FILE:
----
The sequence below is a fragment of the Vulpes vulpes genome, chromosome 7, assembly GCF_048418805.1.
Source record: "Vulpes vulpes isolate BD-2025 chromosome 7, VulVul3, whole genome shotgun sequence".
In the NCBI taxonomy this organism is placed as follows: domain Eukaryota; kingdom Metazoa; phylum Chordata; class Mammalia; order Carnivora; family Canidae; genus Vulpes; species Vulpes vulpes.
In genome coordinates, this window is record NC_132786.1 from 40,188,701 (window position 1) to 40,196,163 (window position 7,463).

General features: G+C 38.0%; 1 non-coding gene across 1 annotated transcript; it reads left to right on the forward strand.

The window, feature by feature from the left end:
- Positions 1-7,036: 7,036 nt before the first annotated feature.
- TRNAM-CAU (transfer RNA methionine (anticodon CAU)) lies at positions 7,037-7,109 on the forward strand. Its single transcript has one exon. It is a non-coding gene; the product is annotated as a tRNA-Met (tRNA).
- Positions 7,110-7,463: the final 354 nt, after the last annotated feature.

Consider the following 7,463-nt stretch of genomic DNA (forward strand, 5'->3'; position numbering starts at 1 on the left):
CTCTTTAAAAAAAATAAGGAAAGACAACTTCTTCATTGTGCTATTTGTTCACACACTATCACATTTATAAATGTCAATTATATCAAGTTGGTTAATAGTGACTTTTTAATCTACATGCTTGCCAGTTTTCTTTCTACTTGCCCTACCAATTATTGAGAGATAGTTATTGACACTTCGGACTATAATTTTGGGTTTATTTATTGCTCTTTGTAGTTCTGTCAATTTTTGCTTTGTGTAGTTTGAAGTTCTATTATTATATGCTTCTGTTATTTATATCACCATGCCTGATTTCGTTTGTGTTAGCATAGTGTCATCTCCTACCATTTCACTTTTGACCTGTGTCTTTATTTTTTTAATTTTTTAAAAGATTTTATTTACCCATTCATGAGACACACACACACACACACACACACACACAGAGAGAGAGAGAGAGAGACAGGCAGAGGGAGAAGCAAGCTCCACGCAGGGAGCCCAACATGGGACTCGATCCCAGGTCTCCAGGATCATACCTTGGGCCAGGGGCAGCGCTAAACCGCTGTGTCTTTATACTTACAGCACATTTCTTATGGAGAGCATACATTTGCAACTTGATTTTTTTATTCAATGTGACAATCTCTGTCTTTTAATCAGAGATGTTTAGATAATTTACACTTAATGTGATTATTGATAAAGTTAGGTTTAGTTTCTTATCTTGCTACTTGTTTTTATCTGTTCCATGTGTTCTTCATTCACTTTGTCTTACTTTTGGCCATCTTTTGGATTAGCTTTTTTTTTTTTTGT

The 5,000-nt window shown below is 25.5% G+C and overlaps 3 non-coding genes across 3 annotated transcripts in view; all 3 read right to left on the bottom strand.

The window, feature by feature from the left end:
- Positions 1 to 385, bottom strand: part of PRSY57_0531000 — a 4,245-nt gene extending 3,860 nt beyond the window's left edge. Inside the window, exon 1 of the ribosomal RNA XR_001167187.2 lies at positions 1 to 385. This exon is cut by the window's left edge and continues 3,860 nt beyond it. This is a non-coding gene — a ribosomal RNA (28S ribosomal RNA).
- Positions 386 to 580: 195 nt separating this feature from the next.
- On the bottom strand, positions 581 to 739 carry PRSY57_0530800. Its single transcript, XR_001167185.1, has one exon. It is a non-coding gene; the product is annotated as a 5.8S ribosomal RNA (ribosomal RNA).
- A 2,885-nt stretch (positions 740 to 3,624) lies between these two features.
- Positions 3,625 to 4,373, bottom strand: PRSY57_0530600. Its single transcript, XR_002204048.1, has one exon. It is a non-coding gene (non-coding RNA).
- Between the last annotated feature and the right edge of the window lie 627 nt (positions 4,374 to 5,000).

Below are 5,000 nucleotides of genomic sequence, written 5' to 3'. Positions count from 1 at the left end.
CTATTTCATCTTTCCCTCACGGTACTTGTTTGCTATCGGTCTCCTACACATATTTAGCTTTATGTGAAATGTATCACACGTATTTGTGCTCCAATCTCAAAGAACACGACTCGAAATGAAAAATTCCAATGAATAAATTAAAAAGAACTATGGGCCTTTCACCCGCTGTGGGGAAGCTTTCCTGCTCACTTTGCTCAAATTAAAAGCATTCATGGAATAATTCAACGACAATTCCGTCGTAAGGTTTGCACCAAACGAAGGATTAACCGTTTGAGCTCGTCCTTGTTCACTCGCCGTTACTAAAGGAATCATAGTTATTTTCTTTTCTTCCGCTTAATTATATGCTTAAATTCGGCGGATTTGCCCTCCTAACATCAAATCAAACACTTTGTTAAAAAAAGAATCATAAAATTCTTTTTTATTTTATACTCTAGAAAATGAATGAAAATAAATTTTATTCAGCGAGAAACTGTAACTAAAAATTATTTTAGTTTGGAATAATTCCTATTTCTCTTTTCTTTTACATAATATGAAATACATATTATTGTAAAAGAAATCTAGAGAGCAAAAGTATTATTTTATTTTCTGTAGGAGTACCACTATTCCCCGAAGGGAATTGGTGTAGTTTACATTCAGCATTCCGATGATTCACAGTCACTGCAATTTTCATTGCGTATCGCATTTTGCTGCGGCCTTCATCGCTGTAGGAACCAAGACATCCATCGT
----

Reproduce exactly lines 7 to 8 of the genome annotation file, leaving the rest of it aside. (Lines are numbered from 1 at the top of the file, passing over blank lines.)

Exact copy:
- Positions 1-7,036: 7,036 nt before the first annotated feature.
- TRNAM-CAU (transfer RNA methionine (anticodon CAU)) lies at positions 7,037-7,109 on the forward strand. Its single transcript has one exon. It is a non-coding gene; the product is annotated as a tRNA-Met (tRNA).